Production diary

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Information about Production diary

Published on February 3, 2014

Author: Connorevansmedia


Production diary: November – December. October and November were the months of initial hard and tedious work. The very foundations for my work are now done. Sketching, scaffolding, research and contact sheets are now completed. My next task was to conduct my photo shoot… brilliant. On a freezing morning in mid/late November, my models and I were up bright and early to prepare for what was going to always be a seemingly difficult photo – shoot. My models (All close friends) are not the kind of people who would really desire to be in a photo shoot. It’s not that they aren’t photogenic – it’s just they are the kind of people who would rather look scruffy or average than have to dress up especially for occasions such as this. But despite their protests, I managed to persuade them to do it. “You are a band guys – A famous band. Just imagine it. Fan girls, money and fame…” – That was my one and only line in my argument against their rather pathetic protest. Two of my models live within 5 minutes of me and are both in the same general direction – so us meeting was easy and stress free. After leaving at around 8:45am, we made it into school at around 9:00am, just in time to see Mr Fisher finalising the preparation for my band’s “Big day”. I needed there to be a real professional feel about this photo shoot. The pictures from the magazine articles sometimes tell the story better than the text itself. The photo shoot is integral to the success of the magazine. Fans and readers of the magazine want to see the band – it allows them to feel more direct with the band members. My logic when doing the photo shoot, was that; “I need to include the kind of pictures that I would want to see in a magazine”. These pictures should be ones which show the band/artist being happy and actually being themselves. It is incredibly easy to portray an artist or band on stage, because you, the band and the audience know what is expected of them. Standing still and holding an instrument is easy and can be over used very quickly. This is why I included pictures of the band practicing, standing together and laughing. For the audience to feel close to the band, they need to understand the kind of people that the members are. What I mean by this, is that they need to see what the band are like away from their stage life. Pictures of them doing even the simplest things can help to make the audience feel a lot more in sync with the band than if they had just seen them on stage. Below are a few pictures that truly show who the band really are:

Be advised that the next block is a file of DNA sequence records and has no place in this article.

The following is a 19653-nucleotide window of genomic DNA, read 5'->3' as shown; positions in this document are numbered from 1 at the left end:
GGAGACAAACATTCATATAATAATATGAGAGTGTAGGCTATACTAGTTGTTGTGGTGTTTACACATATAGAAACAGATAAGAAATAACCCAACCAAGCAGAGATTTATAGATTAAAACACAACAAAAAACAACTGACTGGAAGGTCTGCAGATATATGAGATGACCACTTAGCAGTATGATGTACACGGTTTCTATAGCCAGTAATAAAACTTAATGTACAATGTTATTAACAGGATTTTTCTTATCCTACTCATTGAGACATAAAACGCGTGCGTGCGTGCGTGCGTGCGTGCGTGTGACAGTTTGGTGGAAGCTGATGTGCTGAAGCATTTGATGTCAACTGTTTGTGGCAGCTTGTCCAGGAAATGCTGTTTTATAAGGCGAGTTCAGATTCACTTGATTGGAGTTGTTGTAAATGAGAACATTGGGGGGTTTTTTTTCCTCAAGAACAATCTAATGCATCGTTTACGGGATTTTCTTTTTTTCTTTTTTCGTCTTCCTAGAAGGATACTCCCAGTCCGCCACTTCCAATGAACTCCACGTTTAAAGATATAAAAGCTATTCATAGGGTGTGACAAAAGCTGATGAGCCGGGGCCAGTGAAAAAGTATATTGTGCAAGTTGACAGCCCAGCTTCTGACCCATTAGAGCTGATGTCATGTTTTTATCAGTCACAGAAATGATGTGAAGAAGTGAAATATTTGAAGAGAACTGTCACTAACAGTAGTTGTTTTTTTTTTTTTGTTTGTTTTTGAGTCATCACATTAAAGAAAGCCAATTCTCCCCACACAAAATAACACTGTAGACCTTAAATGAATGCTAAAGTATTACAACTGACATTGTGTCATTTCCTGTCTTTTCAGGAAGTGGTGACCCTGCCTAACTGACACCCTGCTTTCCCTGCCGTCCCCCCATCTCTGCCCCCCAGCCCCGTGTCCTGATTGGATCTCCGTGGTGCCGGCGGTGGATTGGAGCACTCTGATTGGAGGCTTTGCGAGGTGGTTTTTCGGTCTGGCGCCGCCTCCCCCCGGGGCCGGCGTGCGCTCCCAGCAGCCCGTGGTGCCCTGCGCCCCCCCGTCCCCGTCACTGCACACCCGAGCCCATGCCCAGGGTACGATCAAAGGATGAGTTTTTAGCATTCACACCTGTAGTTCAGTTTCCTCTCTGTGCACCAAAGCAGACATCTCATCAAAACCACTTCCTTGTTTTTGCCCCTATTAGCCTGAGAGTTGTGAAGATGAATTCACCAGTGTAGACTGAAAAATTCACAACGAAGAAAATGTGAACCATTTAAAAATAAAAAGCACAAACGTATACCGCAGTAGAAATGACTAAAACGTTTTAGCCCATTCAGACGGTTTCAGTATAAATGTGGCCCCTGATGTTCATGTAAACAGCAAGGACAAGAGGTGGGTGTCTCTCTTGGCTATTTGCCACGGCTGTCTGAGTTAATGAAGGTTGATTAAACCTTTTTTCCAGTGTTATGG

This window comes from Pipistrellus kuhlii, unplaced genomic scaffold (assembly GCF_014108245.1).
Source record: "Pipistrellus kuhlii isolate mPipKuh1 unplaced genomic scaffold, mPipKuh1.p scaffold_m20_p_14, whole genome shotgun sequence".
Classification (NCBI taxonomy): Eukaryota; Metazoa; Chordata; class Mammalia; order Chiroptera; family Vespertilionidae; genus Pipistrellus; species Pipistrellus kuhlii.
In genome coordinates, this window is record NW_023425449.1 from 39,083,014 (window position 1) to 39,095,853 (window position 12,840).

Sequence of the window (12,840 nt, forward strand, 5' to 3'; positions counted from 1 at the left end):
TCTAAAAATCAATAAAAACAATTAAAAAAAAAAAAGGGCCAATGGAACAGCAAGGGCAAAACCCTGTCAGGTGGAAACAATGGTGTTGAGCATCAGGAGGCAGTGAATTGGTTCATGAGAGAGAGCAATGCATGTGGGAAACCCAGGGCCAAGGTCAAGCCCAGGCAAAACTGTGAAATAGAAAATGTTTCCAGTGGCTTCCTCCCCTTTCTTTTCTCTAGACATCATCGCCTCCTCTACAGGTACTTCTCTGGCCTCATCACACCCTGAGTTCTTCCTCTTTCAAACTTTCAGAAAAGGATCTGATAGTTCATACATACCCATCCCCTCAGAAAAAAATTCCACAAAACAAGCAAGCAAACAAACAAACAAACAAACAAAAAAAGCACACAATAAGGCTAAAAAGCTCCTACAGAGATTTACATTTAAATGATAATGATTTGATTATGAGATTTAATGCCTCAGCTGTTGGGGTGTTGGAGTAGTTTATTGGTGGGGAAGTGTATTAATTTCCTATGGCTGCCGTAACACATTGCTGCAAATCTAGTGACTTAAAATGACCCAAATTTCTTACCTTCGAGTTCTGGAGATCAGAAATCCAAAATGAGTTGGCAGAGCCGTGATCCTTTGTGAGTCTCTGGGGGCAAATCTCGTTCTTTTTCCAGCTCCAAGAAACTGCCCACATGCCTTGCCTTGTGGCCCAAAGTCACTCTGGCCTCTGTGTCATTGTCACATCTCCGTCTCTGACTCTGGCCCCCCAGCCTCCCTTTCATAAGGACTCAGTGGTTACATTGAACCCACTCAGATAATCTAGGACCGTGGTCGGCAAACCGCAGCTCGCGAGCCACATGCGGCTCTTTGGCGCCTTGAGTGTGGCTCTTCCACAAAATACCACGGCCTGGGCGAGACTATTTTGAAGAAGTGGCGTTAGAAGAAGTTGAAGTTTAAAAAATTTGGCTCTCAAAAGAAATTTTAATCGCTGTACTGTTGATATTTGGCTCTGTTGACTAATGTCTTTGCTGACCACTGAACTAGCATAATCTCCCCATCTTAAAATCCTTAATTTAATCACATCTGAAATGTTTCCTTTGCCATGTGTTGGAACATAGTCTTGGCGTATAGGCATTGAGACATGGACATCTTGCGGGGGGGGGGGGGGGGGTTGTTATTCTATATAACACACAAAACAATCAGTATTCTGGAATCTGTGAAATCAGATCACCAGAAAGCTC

Two of my models, Zak and Aaron are pictured working together in the editing sutie of their recording studio. You can also see my other model Hugo sat in the background. He is neither in complete focus or out of focus – he is just there. This is because I did not give the models any particular pose to be in. I told them very simply, to just act as if they were hard at work. In addition to this, I didn’t tell them when I was going to take the picture. This meant that they wouldn’t just go any special or fake poses for the camera, giving it a much more natural and unexpeced look. By doing this, the image looked a lot more realistic because absolutely nothing was staged in tha part of the shoot. The fans of the band and the readers of the magazine can see what Roode Pelikaan are really like away from the stage and in the private world of their recording studio. The second picture that I thought the audience would appreciate seeing is one of their Apple Mac computer and speakers. Knowing that a band makes music is good, but surely they fans would want to see exactly how they do it? This is why I included a picture of their equipment. I felt that the fans and readers needed to see how their beloved Roode Pelikaan make their wonderful music. The fact that two of these pictures have been taken in their recording studio denotes a sense of cohesion between the band and the readers because they are getting a real sense of how the band operate. I also thought that I would take pictures each band member on their own. Each member is doing something which they are good at, to give an actual insight into what kind of people the members are.